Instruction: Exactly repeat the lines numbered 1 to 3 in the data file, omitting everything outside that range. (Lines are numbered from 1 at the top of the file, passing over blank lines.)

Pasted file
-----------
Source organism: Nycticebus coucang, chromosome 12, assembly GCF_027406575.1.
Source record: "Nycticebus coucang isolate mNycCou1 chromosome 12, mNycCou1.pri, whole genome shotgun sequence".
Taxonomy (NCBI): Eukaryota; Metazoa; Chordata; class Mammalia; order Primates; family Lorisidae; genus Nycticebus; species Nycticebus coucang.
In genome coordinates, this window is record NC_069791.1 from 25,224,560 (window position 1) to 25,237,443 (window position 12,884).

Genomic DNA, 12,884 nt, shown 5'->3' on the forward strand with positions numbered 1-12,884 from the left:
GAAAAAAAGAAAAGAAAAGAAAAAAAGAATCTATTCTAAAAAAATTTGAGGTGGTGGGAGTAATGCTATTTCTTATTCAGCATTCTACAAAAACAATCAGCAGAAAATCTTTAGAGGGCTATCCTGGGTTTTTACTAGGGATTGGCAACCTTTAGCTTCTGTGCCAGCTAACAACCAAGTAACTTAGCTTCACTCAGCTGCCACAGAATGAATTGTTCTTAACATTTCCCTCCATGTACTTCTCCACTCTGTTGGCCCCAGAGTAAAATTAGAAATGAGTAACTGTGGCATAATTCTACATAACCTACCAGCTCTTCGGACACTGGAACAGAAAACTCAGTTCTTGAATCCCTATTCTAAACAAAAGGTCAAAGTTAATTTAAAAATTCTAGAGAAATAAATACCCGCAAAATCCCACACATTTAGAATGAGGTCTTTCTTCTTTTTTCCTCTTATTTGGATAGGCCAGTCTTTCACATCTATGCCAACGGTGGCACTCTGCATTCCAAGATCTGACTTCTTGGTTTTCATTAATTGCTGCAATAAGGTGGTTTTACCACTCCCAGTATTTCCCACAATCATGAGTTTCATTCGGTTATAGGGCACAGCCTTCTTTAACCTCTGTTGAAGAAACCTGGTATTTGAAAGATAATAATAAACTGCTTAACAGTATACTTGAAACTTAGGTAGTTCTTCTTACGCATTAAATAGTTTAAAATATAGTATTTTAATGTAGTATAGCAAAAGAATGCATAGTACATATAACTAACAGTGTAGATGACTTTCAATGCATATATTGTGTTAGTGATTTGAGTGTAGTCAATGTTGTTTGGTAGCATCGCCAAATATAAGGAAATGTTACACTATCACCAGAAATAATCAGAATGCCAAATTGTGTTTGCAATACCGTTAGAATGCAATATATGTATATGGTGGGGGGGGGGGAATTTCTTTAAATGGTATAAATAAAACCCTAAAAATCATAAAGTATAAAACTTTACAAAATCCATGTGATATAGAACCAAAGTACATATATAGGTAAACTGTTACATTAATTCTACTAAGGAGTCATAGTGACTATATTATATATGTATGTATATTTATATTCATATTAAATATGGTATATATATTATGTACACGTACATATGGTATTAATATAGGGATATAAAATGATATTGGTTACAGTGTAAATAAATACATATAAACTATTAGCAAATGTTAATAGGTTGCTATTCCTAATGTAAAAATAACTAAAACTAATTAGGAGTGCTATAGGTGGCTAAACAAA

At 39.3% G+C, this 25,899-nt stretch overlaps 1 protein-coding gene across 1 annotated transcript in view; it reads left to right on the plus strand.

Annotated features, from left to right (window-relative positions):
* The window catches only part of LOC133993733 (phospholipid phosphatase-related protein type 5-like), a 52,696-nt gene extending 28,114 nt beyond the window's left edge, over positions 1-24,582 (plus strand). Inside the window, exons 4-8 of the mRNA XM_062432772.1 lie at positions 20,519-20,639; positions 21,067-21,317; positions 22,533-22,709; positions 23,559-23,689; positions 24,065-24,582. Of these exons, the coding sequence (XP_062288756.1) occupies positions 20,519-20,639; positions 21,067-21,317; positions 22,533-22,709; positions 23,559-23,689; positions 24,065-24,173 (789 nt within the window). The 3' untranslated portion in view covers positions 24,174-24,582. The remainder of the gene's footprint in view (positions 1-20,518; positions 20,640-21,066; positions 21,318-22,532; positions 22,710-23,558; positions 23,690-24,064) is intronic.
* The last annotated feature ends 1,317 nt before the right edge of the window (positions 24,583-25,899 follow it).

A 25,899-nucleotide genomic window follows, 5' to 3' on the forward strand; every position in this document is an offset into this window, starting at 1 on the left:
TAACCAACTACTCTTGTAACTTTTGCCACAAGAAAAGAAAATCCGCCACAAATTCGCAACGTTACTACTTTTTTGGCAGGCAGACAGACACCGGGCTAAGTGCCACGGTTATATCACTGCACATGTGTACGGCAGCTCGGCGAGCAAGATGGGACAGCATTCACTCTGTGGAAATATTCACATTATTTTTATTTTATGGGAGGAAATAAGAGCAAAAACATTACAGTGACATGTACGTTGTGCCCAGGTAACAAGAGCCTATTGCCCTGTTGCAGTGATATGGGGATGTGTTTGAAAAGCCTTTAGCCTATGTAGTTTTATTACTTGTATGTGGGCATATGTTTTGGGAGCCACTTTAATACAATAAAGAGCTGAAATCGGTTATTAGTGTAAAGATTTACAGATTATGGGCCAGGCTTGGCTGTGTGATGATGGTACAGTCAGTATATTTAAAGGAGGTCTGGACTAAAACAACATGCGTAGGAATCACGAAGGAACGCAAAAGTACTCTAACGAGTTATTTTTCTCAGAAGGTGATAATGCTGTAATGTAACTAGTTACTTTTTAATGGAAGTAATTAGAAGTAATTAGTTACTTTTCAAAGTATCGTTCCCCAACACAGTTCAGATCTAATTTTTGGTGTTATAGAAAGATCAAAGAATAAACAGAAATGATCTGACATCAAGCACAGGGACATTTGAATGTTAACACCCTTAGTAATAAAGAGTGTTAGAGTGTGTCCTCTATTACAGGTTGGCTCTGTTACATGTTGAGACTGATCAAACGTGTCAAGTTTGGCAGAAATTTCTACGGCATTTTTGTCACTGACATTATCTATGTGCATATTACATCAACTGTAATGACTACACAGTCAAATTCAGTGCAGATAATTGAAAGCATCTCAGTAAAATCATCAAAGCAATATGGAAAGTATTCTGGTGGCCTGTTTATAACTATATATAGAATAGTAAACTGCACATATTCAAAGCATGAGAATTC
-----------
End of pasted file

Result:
Source organism: Nycticebus coucang, chromosome 12, assembly GCF_027406575.1.
Source record: "Nycticebus coucang isolate mNycCou1 chromosome 12, mNycCou1.pri, whole genome shotgun sequence".
Taxonomy (NCBI): Eukaryota; Metazoa; Chordata; class Mammalia; order Primates; family Lorisidae; genus Nycticebus; species Nycticebus coucang.